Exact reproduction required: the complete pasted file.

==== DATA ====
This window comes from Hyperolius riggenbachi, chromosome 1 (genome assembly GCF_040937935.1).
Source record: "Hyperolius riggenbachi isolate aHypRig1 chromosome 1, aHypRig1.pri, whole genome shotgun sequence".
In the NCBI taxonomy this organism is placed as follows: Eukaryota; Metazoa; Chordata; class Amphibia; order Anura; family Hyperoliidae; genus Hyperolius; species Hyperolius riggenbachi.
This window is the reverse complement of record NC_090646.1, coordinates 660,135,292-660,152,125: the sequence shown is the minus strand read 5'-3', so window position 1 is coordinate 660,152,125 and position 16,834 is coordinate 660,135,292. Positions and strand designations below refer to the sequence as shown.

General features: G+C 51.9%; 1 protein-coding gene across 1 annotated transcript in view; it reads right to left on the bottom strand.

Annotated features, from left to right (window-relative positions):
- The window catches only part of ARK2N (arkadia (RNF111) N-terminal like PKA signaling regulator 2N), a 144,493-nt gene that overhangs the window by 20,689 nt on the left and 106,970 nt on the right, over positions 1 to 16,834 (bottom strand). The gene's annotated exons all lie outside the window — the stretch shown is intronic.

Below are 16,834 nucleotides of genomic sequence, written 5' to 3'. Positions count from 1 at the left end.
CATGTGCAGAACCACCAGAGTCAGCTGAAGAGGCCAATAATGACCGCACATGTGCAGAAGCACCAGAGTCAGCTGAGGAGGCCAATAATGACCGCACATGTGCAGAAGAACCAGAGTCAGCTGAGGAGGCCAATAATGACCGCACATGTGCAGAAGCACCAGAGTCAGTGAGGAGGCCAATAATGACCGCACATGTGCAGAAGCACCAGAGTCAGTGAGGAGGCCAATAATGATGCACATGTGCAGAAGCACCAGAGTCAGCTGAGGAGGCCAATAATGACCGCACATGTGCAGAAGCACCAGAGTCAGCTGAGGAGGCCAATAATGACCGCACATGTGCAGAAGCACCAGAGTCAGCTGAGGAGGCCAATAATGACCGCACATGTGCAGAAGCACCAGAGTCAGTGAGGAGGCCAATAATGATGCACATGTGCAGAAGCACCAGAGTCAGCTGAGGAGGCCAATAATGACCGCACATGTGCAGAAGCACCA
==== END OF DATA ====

This window comes from Hyperolius riggenbachi, chromosome 1 (genome assembly GCF_040937935.1).
Source record: "Hyperolius riggenbachi isolate aHypRig1 chromosome 1, aHypRig1.pri, whole genome shotgun sequence".
In the NCBI taxonomy this organism is placed as follows: Eukaryota; Metazoa; Chordata; class Amphibia; order Anura; family Hyperoliidae; genus Hyperolius; species Hyperolius riggenbachi.
This window is the reverse complement of record NC_090646.1, coordinates 660,135,292-660,152,125: the sequence shown is the minus strand read 5'-3', so window position 1 is coordinate 660,152,125 and position 16,834 is coordinate 660,135,292. Positions and strand designations below refer to the sequence as shown.

General features: G+C 51.9%; 1 protein-coding gene across 1 annotated transcript in view; it reads right to left on the bottom strand.

Annotated features, from left to right (window-relative positions):
- The window catches only part of ARK2N (arkadia (RNF111) N-terminal like PKA signaling regulator 2N), a 144,493-nt gene that overhangs the window by 20,689 nt on the left and 106,970 nt on the right, over positions 1 to 16,834 (bottom strand). The gene's annotated exons all lie outside the window — the stretch shown is intronic.

Below are 16,834 nucleotides of genomic sequence, written 5' to 3'. Positions count from 1 at the left end.
CATGTGCAGAACCACCAGAGTCAGCTGAAGAGGCCAATAATGACCGCACATGTGCAGAAGCACCAGAGTCAGCTGAGGAGGCCAATAATGACCGCACATGTGCAGAAGAACCAGAGTCAGCTGAGGAGGCCAATAATGACCGCACATGTGCAGAAGCACCAGAGTCAGTGAGGAGGCCAATAATGACCGCACATGTGCAGAAGCACCAGAGTCAGTGAGGAGGCCAATAATGATGCACATGTGCAGAAGCACCAGAGTCAGCTGAGGAGGCCAATAATGACCGCACATGTGCAGAAGCACCAGAGTCAGCTGAGGAGGCCAATAATGACCGCACATGTGCAGAAGCACCAGAGTCAGCTGAGGAGGCCAATAATGACCGCACATGTGCAGAAGCACCAGAGTCAGTGAGGAGGCCAATAATGATGCACATGTGCAGAAGCACCAGAGTCAGCTGAGGAGGCCAATAATGACCGCACATGTGCAGAAGCACCA